SOUTH BEND, Indiana — A protester wearing a Black Lives Matter shirt rushed a lectern and ripped a microphone from the hands of a black city leader Wednesday night at an event meant to promote Mayor Pete Buttigieg’s relationships with the black community in his hometown.
Buttigieg, a Democratic candidate for president, did not attend the forum. Sharon McBride, a city council member who earlier this week joined Buttigieg on the campaign trail in South Carolina, was among the seven local politicians, pastors, or activists who spoke on his behalf.
During McBride’s remarks, a man toward the front of the room at a South Bend youth center, began heckling her, with other Black Lives Matter protesters chiming in from the back.
“I’ll address you guys in a few minutes if you give me my time and the respect,” McBride said.
The man — whose race and name could not immediately be verified — then shouted toward McBride, who was wearing a dark leather jacket. “Where are the black leaders that don’t have three-piece suits, leather jackets … ? Who chose these people as black leaders?”
Within seconds he had pried the microphone from McBride.
“Who chose these people as the black leaders?” he asked again, his voice now amplified. “Who organized this? Why are you talking about Pete Buttigieg?”
Buttigieg supporters organized the event, which the mayor’s campaign promoted earlier Wednesday as a “special announcement” from black South Bend leaders and elected officials. Buttigieg has faced criticism at home from some activists about his handling of police and housing issues and persistent questions from national media about his ability to attract support from voters of color. He recently polled at zero among black voters in South Carolina, an early primary state where a majority of Democrats are black.
Despite the suggestive billing from Buttigieg’s campaign, South Bend council member Karen White made clear at the outset of Wednesday’s forum that remarks from the participants were not necessarily endorsements but, rather, testimonials of how black leaders have worked well with the mayor. Buttigieg’s team saw the event as an opportunity to answer critics and skeptics.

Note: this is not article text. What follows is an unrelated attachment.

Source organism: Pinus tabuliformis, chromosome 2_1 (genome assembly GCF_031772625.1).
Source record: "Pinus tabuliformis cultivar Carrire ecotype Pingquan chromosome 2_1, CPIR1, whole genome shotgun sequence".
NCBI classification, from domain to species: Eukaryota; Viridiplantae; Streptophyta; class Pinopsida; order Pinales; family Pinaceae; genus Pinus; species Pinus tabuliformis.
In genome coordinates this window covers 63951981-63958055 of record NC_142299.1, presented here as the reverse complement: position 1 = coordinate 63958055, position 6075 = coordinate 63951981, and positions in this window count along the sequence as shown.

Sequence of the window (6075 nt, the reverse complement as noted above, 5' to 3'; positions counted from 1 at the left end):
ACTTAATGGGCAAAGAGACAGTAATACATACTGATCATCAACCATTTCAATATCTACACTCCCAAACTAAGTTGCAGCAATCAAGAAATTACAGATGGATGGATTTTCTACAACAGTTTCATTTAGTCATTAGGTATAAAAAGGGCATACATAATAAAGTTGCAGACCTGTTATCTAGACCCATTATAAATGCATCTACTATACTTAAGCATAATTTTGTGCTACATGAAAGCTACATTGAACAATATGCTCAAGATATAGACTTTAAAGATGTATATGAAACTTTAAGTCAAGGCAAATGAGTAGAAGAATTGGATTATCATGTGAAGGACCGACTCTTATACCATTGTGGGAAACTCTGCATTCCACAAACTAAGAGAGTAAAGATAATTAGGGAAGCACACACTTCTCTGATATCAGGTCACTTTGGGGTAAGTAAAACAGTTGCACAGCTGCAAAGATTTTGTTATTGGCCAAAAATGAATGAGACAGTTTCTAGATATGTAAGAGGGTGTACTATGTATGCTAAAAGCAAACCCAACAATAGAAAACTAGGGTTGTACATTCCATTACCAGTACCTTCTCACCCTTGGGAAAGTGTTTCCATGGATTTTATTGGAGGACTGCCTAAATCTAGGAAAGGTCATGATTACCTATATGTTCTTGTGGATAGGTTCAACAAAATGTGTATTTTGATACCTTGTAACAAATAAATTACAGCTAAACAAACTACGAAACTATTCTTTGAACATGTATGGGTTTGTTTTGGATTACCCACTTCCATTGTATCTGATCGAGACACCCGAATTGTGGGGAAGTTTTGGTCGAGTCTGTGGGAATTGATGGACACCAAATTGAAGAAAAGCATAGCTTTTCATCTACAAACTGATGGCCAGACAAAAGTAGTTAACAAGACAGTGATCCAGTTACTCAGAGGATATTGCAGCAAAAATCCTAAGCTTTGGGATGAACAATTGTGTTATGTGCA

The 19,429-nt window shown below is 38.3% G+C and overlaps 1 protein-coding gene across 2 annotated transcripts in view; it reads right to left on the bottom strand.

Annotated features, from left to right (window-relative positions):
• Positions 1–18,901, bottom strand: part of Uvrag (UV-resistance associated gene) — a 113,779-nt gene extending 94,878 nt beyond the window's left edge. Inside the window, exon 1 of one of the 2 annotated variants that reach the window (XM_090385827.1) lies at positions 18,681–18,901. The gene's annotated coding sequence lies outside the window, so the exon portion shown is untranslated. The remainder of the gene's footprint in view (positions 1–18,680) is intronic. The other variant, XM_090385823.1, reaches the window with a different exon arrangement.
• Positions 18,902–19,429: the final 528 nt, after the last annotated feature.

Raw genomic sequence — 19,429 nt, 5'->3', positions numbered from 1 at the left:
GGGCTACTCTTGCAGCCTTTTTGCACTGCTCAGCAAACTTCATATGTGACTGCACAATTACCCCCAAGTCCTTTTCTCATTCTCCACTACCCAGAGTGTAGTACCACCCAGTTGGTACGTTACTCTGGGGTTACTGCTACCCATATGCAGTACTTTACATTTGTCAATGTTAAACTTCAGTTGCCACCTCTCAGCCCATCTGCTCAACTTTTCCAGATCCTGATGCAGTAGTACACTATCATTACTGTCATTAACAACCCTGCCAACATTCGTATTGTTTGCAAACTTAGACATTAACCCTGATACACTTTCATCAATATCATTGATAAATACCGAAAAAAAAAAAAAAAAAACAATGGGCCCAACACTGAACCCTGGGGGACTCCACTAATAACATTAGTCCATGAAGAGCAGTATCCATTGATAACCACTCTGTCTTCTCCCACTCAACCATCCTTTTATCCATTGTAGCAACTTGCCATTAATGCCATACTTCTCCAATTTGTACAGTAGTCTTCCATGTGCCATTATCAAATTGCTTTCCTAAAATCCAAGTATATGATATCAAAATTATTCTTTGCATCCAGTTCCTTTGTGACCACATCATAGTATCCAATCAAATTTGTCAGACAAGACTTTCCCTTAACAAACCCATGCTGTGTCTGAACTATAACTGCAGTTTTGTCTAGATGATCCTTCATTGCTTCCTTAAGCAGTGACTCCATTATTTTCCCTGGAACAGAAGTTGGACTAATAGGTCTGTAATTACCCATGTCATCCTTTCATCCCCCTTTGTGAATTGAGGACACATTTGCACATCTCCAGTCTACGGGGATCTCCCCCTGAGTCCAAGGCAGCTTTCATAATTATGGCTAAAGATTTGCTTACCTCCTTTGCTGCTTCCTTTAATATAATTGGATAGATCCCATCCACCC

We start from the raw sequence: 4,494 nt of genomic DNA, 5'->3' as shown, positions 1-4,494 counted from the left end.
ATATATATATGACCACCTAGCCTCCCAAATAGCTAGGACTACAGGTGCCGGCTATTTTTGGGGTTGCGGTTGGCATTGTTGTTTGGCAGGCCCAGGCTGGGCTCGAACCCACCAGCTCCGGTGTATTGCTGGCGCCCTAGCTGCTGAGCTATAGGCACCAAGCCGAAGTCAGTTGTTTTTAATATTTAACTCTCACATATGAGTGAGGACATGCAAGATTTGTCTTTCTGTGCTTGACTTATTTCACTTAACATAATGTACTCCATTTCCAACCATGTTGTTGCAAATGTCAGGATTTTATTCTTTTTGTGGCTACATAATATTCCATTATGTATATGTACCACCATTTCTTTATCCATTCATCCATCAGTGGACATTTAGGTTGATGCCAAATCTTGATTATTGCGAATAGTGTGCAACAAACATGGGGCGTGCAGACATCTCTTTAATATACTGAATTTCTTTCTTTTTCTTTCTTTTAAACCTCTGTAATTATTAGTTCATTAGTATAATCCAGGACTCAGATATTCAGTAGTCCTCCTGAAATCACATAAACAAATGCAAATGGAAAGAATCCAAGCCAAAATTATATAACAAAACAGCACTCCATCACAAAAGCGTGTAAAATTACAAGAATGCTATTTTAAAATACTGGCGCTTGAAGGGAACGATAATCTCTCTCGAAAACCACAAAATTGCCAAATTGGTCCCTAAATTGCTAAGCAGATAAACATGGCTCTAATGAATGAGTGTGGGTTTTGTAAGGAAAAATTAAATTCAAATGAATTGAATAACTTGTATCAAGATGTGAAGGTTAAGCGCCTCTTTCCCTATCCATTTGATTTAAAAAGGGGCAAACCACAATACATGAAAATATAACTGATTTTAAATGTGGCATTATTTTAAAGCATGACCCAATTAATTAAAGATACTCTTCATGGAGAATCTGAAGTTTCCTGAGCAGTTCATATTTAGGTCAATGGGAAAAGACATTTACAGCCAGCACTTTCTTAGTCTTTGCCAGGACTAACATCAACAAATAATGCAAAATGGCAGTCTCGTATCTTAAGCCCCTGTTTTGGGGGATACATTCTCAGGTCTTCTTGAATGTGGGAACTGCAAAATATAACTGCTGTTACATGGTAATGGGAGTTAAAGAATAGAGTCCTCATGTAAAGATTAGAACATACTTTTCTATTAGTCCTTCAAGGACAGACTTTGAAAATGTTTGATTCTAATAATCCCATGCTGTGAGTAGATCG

“I support Mayor Pete,” Michael Patton, a local pastor and head of South Bend’s NAACP chapter, said from the lectern, shortly before McBride’s turn came. (Patton stressed afterward to BuzzFeed News that his endorsement is independent of the NAACP.)
Many of the roughly 60 who attended — many of them black — cheered or nodded along at positive mentions of Buttigieg. They also rolled their eyes or voiced their displeasure with each interruption from the dozen Black Lives Matter protesters who lined the back wall.
Several rose from their chairs in pursuit of the mic-snatching protester, in an attempt to chase him from the youth center. One woman clutched a cane above her head with both hands, seemingly prepared to strike the man before an organizer gently pushed her arms away.
“This is a farce!” the man chanted repeatedly as the crowd surrounded him.
The tense encounter was over within two minutes.
“I happen to be a black leader with a leather jacket on,” McBride said when she reclaimed the microphone. “The one thing you don’t do with me is run me out of here. I don’t get intimidated.”
Afterward, McBride told BuzzFeed News the confrontation was “disheartening” and “disrespectful.” She said she hadn’t realized the man was wearing a Black Lives Matter shirt.
“You respect people’s opinions, and we respect theirs,” she said.
Several Buttigieg campaign aides reacted on Twitter, suggesting that the protester was loyal to another presidential candidate, Sen. Bernie Sanders of Vermont.
“This is what Black folks who support Pete experience all the time on Twitter,” Buttigeig’s traveling press secretary, Nina Smith, tweeted. “White men, grabbing the mic, insulting us, calling us ‘uppity’ ‘purchased’ and ‘tokens’ all in support of certain white male candidates. Careful YOUR racism is showing.”